- Hospital expenses
- Medical examinations
- Post-surgery clothing
- Medications on prescription
According to the Aesthetic Cosmetic Surgery National Databank, the average plastic surgeon’s price for breast reduction in 2020 was $5,717. However, fees vary substantially based on criteria such as:
- Level of expertise of the surgeon
- The breast reduction technique used by the surgeon
- Whether the operation is performed on one or both breasts
- Pricing on the market in your area
How do I Pay for a Breast Reduction?
Many plastic surgery clinics give medical finance options, including payment plans. CareCredit, a healthcare credit card, is widely accepted. CareCredit offers promotional options that include no-interest financing if you pay in full within a certain time frame (6 to 24 months). If you don’t, interest charges will begin, possibly at the high annual percentage rate (APR) of 26.99%.
Some online lenders provide loans to pay for cosmetic surgery. Prosper Healthcare Lending loans, for example, have interest rates ranging from 7.95% to 36.00% APR for up to 60 months.
Of course, you don’t have to fund a breast reduction using a loan or credit card designed exclusively for healthcare. You can use your money or browse around for the best loan or credit card available. The national average credit card interest rate is less than 15%.
What to anticipate following breast reduction surgery
After breast reduction surgery, you may need to relax and heal at home for a week or two. You’ll have some follow-up appointments with your plastic surgeon to have your stitches removed. You may be unable to exercise or engage in intense activity for a month or longer.
What are the risks associated with breast reduction surgery?
Breast reduction surgery, like any other major surgery, carries hazards. These are some examples:
- Anesthesia-related adverse response
- Sensation loss in the breasts or nipples
- Breastfeeding difficulty or incapacity
- Asymmetric breasts, which may necessitate further surgery
Even if your wounds heal without incident, the outcomes may not be exactly as you envisioned or as your surgeon intended. Any form of plastic surgery carries this risk.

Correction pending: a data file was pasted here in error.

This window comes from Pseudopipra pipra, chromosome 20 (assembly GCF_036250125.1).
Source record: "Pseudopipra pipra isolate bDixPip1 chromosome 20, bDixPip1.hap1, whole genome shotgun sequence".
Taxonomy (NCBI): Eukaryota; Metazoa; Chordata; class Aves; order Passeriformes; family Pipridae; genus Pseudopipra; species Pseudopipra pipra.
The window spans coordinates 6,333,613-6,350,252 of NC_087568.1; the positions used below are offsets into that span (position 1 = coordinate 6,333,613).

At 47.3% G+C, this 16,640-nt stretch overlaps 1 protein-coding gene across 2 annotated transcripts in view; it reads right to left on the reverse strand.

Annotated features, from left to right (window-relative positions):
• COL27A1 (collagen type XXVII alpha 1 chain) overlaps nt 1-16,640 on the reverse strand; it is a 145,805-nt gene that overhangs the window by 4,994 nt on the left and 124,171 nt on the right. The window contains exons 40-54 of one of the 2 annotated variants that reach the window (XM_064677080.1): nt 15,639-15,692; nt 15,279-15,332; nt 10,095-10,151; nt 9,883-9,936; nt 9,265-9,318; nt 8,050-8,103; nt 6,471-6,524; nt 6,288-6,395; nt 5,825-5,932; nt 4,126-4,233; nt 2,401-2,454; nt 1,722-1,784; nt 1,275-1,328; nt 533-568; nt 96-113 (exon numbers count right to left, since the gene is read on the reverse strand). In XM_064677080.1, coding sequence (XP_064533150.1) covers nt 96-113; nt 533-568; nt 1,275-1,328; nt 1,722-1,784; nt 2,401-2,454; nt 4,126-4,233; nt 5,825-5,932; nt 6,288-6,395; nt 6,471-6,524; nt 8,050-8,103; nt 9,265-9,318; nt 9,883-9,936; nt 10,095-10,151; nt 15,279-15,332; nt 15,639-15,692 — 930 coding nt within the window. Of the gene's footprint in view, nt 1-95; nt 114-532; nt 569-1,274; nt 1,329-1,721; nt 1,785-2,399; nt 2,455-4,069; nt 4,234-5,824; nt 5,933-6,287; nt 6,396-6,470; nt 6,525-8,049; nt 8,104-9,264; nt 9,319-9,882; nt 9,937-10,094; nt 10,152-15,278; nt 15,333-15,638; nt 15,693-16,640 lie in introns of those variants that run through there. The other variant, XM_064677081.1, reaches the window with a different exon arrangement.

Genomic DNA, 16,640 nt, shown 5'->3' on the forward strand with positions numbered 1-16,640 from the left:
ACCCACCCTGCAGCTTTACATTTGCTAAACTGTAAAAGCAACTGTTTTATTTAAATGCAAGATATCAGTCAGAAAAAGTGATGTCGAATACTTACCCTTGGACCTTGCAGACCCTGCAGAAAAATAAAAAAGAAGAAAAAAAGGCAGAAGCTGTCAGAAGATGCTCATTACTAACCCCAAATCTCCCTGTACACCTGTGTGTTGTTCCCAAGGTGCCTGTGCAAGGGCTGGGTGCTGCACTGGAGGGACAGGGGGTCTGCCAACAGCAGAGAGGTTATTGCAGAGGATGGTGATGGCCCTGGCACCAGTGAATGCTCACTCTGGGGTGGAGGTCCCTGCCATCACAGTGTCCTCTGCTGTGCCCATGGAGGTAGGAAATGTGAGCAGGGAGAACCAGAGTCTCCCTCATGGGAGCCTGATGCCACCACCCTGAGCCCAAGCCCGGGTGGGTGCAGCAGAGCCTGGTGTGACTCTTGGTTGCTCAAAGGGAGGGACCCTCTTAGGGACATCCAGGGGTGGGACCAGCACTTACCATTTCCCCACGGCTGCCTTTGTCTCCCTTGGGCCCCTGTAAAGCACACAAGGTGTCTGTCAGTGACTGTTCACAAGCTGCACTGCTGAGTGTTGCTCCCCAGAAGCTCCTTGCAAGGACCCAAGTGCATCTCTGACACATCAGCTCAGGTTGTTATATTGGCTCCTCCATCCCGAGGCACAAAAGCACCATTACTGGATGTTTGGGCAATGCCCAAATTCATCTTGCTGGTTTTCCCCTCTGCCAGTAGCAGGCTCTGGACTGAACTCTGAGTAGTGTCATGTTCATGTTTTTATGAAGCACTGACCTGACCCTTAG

Does Insurance Cover Breast Reduction Due To Back Pain?
If you have huge breasts and suffer from neck, shoulder, or back pain, reduction surgery may be a possibility for you. Unfortunately, because this operation is typically deemed elective, insurance companies will most likely refuse to cover breast reduction insurance on the grounds of back pain.
Health insurance will typically cover breast reduction surgery under medical conditions, like chronic back pain. Proving medical necessity to your insurer might be difficult and may necessitate extensive paperwork from your healthcare practitioner, but it may well be worth it. In contrast, insurance will not cover your breast reduction surgery on grounds of cosmetic purposes.
Frequently Asked Questions
What tissues are removed during breast reduction?
Breast reduction surgery often involves raising the nipple and areola and removing excess skin from the lower breast. As a result, breast reduction surgery necessitates an incision around the nipple and areola to relocate them, as well as an incision under the breast to remove excess skin.
Will I have sensation after breast reduction?
Yes, you can maintain sensation around your nipple after breast reduction.
How big do your breasts need to be to get reduction?
According to most doctors, your breasts do not need to be a specific size to get reduction. The more crucial consideration is whether your breast size creates physical or mental health problems.
Will a breast reduction lift my breasts?
When a breast reduction treatment is performed, women frequently report a much more lifted appearance. Some people choose to have their areolas removed, while others have their excess tissue checked for breast cancer.